UQ Postdoctoral Research Fellow James R. Allan said the world’s remaining wilderness could only be protected if its importance was recognised in international policy.

“Some wilderness areas are protected under national legislation, but in most nations, these areas are not formally defined, mapped or protected,” he said.

“There is nothing to hold nations, industry, society or communities to account for long-term conservation.

“We need the immediate establishment of bold wilderness targets — specifically those aimed at conserving biodiversity, avoiding dangerous climate change and achieving sustainable development.”

The researchers insist that global policy needs to be translated into local action.

“One obvious intervention these nations can prioritise is establishing protected areas in ways that would slow the impacts of industrial activity on the larger landscape or seascape,” Professor Watson said.

“But we must also stop industrial development to protect indigenous livelihoods, create mechanisms that enable the private sector to protect wilderness, and push the expansion of regional fisheries management organisations.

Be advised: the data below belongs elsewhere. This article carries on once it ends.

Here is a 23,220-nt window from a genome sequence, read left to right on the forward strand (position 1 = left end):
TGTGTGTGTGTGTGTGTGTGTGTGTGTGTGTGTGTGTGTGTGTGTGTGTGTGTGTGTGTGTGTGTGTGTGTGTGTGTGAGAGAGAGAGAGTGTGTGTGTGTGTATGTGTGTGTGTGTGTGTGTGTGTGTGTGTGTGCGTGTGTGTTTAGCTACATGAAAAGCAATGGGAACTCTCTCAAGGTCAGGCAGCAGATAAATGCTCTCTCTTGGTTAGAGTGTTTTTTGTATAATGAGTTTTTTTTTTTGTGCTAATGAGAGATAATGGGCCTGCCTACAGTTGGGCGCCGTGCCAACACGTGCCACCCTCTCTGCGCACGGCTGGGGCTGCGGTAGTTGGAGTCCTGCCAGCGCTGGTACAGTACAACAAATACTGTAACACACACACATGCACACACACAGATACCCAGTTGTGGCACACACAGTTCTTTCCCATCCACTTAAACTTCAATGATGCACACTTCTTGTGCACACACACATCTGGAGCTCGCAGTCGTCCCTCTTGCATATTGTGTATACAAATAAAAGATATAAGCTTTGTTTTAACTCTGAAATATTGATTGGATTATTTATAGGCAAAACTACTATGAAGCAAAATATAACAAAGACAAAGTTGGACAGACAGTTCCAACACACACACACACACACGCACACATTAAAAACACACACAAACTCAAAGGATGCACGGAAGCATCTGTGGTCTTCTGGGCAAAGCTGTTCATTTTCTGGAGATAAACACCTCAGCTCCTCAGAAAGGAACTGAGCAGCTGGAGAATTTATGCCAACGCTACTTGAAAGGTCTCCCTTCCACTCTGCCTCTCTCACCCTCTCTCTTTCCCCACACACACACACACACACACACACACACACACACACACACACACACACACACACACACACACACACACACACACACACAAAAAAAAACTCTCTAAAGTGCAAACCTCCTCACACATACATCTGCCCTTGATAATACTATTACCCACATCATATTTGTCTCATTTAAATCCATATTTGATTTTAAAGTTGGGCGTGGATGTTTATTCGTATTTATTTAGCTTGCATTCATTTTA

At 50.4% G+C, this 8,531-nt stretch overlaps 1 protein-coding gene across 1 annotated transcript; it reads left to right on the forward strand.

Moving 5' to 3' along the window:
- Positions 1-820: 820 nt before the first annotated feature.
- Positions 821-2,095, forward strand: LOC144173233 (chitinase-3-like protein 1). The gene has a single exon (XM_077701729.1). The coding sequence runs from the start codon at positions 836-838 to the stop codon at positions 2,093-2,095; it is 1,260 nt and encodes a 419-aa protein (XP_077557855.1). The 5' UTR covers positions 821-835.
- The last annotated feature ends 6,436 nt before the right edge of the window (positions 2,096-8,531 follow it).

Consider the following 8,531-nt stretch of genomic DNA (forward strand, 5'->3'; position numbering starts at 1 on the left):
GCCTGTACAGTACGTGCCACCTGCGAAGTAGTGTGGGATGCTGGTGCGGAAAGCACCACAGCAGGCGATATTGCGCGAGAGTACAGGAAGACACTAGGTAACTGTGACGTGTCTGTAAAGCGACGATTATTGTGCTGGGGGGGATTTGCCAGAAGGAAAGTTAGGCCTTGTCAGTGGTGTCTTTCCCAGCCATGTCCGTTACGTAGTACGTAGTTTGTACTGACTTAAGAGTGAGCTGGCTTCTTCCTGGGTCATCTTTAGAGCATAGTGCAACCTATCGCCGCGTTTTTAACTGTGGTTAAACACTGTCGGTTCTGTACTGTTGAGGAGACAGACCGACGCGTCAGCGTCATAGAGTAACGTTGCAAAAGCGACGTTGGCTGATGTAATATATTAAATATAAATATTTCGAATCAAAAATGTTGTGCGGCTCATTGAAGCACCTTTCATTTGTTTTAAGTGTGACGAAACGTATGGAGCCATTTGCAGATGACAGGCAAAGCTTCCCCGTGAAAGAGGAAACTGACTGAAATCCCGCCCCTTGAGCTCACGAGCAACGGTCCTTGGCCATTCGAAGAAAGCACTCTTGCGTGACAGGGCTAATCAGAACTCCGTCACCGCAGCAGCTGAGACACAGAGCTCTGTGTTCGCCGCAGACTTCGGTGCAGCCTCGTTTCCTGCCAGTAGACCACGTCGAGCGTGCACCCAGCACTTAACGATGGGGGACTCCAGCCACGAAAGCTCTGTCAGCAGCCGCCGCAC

“We have lost so much already, so we must grasp this opportunity to secure the last remaining wilderness before it disappears forever.”

The article has been published in Nature [open, read-only access].

Maps of the day: Climate change and refugees


Nothing has contributed more to the rise of 21st Century global fascist populism than the surge of refugees from the war zones of Middle East and North Africa [MENA], and Latin America as darker-skinned folks fleeing from crises zones flood the paler-skinned nations of North America and Europe..

And the situation can only get worse and climate change fuels an intensification of the refugee streams, with higher temperatures and lower precipitation strike the same regions already generating the refugee flood,

Consider the following maps from the just-released report from the Intergovernmental Panel on Climate Change [IPCC]:

Projected mean temperature [top] and mean precipitation changes [bottom] at 1.5°C global warming [left] and 2°C global warming [right] compared to pre-industrial time period [1861-1880].

As both Mexico and the MENA region fall victim to a drastic reduction in precipitation and higher temperatures in areas already marked by soaring violence, life will grow harder and the temptation to flee grows ever stronger, tensions in the the developed world can only grow stronger as violent and virulent populism soars.